The unfolded protein response (UPR) is an important stress signalling pathway involved in the cellular development and environmental adaptation of fungi. We investigated the importance of the UPR pathway in the pathogenicity of the plant necrotrophic fungus Alternaria brassicicola, which causes black spot disease on a wide range of Brassicaceae. We identified the AbHacA gene encoding the major UPR transcription regulator in A. brassicicola. Deletion of AbHacA prevented induction of the UPR in response to endoplasmic reticulum stress. Loss of UPR in mutants resulted in a complete loss of virulence and was also associated with a cell wall defect and a reduced capacity for secretion. In addition, our results showed that the UPR was triggered by treatment of mycelia with camalexin, i.e. the major Arabidopsis thaliana phytoalexin, and that strains lacking functional AbHacA exhibited increased in vitro susceptibility to antimicrobial plant metabolites. We hypothesize that the UPR plays a major role in fungal virulence by altering cell protection against host metabolites and by reducing the ability of the fungus to assimilate nutrients required for growth in the host environment. This study suggests that targeting the UPR pathway would be an effective plant disease control strategy.


Camalexin, the characteristic phytoalexin of Arabidopsis thaliana, inhibits growth of the fungal necrotroph Alternaria brassicicola. This plant metabolite probably exerts its antifungal toxicity by causing cell membrane damage. Here we observed that activation of a cellular response to this damage requires cell wall integrity (CWI) and the high osmolarity glycerol (HOG) pathways. Camalexin was found to activate both AbHog1 and AbSlt2 MAP kinases, and activation of the latter was abrogated in a AbHog1 deficient strain. Mutant strains lacking functional MAP kinases showed hypersensitivity to camalexin and brassinin, a structurally related phytoalexin produced by several cultivated Brassica species. Enhanced susceptibility to the membrane permeabilization activity of camalexin was observed for MAP kinase deficient mutants. These results suggest that the two signalling pathways have a pivotal role in regulating a cellular compensatory response to preserve cell integrity during exposure to camalexin. AbHog1 and AbSlt2 deficient mutants had reduced virulence on host plants that may, at least for the latter mutants, partially result from their inability to cope with defence metabolites such as indolic phytoalexins. This constitutes the first evidence that a phytoalexin activates fungal MAP kinases and that outputs of activated cascades contribute to protecting the fungus against antimicrobial plant metabolites.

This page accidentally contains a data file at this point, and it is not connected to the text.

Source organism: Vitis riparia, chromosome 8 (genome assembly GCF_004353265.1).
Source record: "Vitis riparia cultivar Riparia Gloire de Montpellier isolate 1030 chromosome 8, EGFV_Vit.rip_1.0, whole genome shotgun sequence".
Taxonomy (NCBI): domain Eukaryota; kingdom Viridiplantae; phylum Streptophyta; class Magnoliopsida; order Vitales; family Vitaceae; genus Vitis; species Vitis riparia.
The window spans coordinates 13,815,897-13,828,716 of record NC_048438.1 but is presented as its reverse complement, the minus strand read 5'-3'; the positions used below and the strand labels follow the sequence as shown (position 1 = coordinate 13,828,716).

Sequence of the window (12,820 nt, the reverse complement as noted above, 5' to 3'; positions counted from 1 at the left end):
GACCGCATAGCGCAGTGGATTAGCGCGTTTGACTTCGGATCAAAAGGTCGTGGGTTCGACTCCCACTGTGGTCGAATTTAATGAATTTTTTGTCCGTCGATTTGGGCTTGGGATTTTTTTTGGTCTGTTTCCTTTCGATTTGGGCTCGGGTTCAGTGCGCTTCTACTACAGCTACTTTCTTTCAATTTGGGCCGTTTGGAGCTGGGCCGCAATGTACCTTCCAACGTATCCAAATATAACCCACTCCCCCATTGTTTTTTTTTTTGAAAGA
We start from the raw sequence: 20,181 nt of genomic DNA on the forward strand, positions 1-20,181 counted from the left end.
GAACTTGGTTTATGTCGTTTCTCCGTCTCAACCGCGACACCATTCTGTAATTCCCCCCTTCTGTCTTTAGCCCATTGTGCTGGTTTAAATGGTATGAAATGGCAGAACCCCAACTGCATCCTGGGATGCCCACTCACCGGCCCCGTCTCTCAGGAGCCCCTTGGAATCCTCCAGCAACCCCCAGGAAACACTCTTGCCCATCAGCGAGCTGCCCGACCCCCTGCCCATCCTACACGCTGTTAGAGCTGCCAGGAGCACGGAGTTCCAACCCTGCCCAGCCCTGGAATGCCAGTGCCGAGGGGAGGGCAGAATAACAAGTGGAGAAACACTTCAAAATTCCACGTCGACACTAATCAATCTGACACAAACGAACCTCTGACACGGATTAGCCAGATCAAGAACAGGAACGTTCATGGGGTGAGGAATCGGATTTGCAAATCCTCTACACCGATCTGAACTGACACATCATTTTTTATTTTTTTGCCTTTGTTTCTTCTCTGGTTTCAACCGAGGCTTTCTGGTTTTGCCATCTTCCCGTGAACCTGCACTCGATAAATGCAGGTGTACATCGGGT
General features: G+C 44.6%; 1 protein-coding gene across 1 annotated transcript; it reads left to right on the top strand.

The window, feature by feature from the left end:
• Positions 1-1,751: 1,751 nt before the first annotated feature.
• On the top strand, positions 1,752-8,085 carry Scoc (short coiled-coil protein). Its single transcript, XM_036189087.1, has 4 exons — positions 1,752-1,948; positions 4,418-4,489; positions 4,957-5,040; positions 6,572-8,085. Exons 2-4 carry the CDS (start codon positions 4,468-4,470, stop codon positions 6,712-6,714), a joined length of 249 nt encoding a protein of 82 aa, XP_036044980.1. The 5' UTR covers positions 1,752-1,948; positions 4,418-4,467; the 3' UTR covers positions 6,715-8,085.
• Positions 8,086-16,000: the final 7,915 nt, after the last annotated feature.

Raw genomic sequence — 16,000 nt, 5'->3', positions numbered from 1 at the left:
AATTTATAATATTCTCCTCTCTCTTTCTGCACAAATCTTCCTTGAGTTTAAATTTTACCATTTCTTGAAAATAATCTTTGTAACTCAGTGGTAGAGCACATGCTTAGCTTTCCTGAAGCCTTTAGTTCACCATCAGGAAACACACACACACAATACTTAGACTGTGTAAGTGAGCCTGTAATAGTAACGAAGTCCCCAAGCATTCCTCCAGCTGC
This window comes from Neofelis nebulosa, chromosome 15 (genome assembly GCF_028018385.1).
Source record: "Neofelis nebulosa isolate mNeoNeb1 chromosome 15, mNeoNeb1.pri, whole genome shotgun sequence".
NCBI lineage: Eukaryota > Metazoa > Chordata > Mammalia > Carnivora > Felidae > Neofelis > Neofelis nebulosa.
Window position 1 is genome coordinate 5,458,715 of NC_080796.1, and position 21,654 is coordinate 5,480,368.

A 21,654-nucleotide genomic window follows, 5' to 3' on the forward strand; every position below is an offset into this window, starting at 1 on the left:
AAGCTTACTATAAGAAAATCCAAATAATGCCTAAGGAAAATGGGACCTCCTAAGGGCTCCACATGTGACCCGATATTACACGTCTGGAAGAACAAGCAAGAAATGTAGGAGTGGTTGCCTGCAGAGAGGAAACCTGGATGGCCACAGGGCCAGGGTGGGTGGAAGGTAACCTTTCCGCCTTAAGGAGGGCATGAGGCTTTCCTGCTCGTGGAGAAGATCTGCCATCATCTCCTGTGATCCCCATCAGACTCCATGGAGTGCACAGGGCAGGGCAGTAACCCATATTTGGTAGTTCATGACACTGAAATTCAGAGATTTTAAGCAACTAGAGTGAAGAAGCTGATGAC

PubMed | UMR PAVE No 77
Type: | Journal: Methods in enzymology | Year: 2011

Filamentous fungi have a high-capacity secretory system and are therefore widely exploited for the industrial production of native and heterologous proteins. However, in most cases, the yields of nonfungal proteins are significantly lower than those obtained for fungal proteins. One well-studied bottleneck appears to be the result of slow or aberrant folding of heterologous proteins in the ER during the early stages of secretion within the endoplasmic reticulum, leading to stress responses in the host, including the unfolded protein response (UPR). Most of the key elements constituting the signal transduction pathway of the UPR in Saccharomyces cerevisiae have been identified in filamentous fungi, including the central activation mechanism of the pathway, that is, the stress-induced splicing of an unconventional (nonspliceosomal) intron in orthologs of the HAC1 mRNA. This splicing event relieves a translational block in the HAC1 mRNA, allowing for the translation of the bZIP transcription factor Hac1p that regulates the expression of UPR target genes. The UPR is involved in regulating the folding, yield, and delivery of secretory proteins and that has consequences for fungal lifestyles, including virulence and biotechnology. The recent releases of genome sequences of several species of filamentous fungi and the availability of DNA arrays, GeneChips, and deep sequencing methodologies have provided an unprecedented resource for exploring expression profiles in response to secretion stresses. Furthermore, genome-wide investigation of translation profiles through polysome analyses is possible, and here, we outline methods for the use of such techniques with filamentous fungi and, principally, Aspergillus niger. We also describe methods for the batch and controlled cultivation of A. niger and for the replacement and study of its hacA gene, which provides either a UPR-deficient strain or a constitutively activated UPR strain for comparative analysis with its wild type. Although we focus on A. niger, the utility of the hacA-deletion strategy is also described for use in investigating the virulence of the plant pathogen Alternaria brassicicola.